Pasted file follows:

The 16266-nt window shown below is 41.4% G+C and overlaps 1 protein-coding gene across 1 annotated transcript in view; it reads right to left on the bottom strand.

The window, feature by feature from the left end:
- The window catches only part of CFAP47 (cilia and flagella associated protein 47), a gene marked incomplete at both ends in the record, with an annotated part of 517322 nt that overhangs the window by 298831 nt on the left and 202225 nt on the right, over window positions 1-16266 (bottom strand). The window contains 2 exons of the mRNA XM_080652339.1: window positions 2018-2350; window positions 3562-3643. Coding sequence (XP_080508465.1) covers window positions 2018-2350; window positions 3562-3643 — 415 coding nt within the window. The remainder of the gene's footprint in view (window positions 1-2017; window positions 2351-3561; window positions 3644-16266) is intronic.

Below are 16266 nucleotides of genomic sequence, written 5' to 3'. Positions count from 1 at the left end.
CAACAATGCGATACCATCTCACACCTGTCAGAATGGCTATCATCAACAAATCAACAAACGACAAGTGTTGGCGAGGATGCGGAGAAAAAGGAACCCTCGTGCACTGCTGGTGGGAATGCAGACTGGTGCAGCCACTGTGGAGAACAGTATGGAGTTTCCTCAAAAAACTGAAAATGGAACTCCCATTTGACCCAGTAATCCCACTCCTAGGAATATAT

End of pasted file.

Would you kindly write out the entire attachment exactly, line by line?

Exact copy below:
The 16266-nt window shown below is 41.4% G+C and overlaps 1 protein-coding gene across 1 annotated transcript in view; it reads right to left on the bottom strand.

The window, feature by feature from the left end:
- The window catches only part of CFAP47 (cilia and flagella associated protein 47), a gene marked incomplete at both ends in the record, with an annotated part of 517322 nt that overhangs the window by 298831 nt on the left and 202225 nt on the right, over window positions 1-16266 (bottom strand). The window contains 2 exons of the mRNA XM_080652339.1: window positions 2018-2350; window positions 3562-3643. Coding sequence (XP_080508465.1) covers window positions 2018-2350; window positions 3562-3643 — 415 coding nt within the window. The remainder of the gene's footprint in view (window positions 1-2017; window positions 2351-3561; window positions 3644-16266) is intronic.

Below are 16266 nucleotides of genomic sequence, written 5' to 3'. Positions count from 1 at the left end.
CAACAATGCGATACCATCTCACACCTGTCAGAATGGCTATCATCAACAAATCAACAAACGACAAGTGTTGGCGAGGATGCGGAGAAAAAGGAACCCTCGTGCACTGCTGGTGGGAATGCAGACTGGTGCAGCCACTGTGGAGAACAGTATGGAGTTTCCTCAAAAAACTGAAAATGGAACTCCCATTTGACCCAGTAATCCCACTCCTAGGAATATAT